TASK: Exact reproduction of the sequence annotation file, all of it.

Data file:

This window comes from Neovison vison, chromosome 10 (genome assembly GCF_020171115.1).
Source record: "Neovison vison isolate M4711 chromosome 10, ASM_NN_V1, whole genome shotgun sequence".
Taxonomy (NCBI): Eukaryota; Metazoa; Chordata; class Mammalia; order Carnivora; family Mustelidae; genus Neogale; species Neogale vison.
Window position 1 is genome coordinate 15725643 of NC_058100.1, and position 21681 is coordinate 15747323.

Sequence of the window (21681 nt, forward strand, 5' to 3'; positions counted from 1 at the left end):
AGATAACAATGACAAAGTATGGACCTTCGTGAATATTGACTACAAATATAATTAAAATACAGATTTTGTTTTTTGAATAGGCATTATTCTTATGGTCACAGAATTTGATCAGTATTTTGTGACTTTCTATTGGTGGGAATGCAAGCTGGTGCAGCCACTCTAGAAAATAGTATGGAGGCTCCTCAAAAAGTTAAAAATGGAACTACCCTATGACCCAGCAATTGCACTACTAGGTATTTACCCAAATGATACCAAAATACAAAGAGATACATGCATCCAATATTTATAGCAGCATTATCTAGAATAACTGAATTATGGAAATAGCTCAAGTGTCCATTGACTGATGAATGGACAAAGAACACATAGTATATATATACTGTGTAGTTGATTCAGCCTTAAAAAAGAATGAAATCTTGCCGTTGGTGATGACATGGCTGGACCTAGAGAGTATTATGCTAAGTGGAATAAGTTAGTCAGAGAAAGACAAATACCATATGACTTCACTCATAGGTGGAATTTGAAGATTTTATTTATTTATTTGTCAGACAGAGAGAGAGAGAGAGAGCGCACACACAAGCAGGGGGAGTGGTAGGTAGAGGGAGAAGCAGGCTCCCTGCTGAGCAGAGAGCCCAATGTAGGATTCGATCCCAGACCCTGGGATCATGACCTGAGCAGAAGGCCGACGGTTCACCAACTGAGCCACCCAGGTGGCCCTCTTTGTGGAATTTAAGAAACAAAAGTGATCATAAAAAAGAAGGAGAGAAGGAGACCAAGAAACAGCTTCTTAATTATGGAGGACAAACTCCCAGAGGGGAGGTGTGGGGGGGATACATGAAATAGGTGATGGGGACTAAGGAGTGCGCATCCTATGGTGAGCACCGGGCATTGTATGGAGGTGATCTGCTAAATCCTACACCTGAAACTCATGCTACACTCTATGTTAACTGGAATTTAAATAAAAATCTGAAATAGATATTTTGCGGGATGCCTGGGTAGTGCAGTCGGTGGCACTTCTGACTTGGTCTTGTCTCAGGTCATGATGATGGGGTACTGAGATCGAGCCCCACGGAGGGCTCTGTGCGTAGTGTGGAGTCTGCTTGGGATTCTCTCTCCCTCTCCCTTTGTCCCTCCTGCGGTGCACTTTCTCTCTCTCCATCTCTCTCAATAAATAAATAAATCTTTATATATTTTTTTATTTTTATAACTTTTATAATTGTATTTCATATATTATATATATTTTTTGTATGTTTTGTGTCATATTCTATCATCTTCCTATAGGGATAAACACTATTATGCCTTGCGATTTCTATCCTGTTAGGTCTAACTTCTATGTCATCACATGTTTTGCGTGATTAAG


This window comes from Neovison vison, chromosome 10 (genome assembly GCF_020171115.1).
Source record: "Neovison vison isolate M4711 chromosome 10, ASM_NN_V1, whole genome shotgun sequence".
Taxonomy (NCBI): Eukaryota; Metazoa; Chordata; class Mammalia; order Carnivora; family Mustelidae; genus Neogale; species Neogale vison.
Window position 1 is genome coordinate 15725643 of NC_058100.1, and position 21681 is coordinate 15747323.

Sequence of the window (21681 nt, forward strand, 5' to 3'; positions counted from 1 at the left end):
AGATAACAATGACAAAGTATGGACCTTCGTGAATATTGACTACAAATATAATTAAAATACAGATTTTGTTTTTTGAATAGGCATTATTCTTATGGTCACAGAATTTGATCAGTATTTTGTGACTTTCTATTGGTGGGAATGCAAGCTGGTGCAGCCACTCTAGAAAATAGTATGGAGGCTCCTCAAAAAGTTAAAAATGGAACTACCCTATGACCCAGCAATTGCACTACTAGGTATTTACCCAAATGATACCAAAATACAAAGAGATACATGCATCCAATATTTATAGCAGCATTATCTAGAATAACTGAATTATGGAAATAGCTCAAGTGTCCATTGACTGATGAATGGACAAAGAACACATAGTATATATATACTGTGTAGTTGATTCAGCCTTAAAAAAGAATGAAATCTTGCCGTTGGTGATGACATGGCTGGACCTAGAGAGTATTATGCTAAGTGGAATAAGTTAGTCAGAGAAAGACAAATACCATATGACTTCACTCATAGGTGGAATTTGAAGATTTTATTTATTTATTTGTCAGACAGAGAGAGAGAGAGAGAGCGCACACACAAGCAGGGGGAGTGGTAGGTAGAGGGAGAAGCAGGCTCCCTGCTGAGCAGAGAGCCCAATGTAGGATTCGATCCCAGACCCTGGGATCATGACCTGAGCAGAAGGCCGACGGTTCACCAACTGAGCCACCCAGGTGGCCCTCTTTGTGGAATTTAAGAAACAAAAGTGATCATAAAAAAGAAGGAGAGAAGGAGACCAAGAAACAGCTTCTTAATTATGGAGGACAAACTCCCAGAGGGGAGGTGTGGGGGGGATACATGAAATAGGTGATGGGGACTAAGGAGTGCGCATCCTATGGTGAGCACCGGGCATTGTATGGAGGTGATCTGCTAAATCCTACACCTGAAACTCATGCTACACTCTATGTTAACTGGAATTTAAATAAAAATCTGAAATAGATATTTTGCGGGATGCCTGGGTAGTGCAGTCGGTGGCACTTCTGACTTGGTCTTGTCTCAGGTCATGATGATGGGGTACTGAGATCGAGCCCCACGGAGGGCTCTGTGCGTAGTGTGGAGTCTGCTTGGGATTCTCTCTCCCTCTCCCTTTGTCCCTCCTGCGGTGCACTTTCTCTCTCTCCATCTCTCTCAATAAATAAATAAATCTTTATATATTTTTTTATTTTTATAACTTTTATAATTGTATTTCATATATTATATATATTTTTTGTATGTTTTGTGTCATATTCTATCATCTTCCTATAGGGATAAACACTATTATGCCTTGCGATTTCTATCCTGTTAGGTCTAACTTCTATGTCATCACATGTTTTGCGTGATTAAG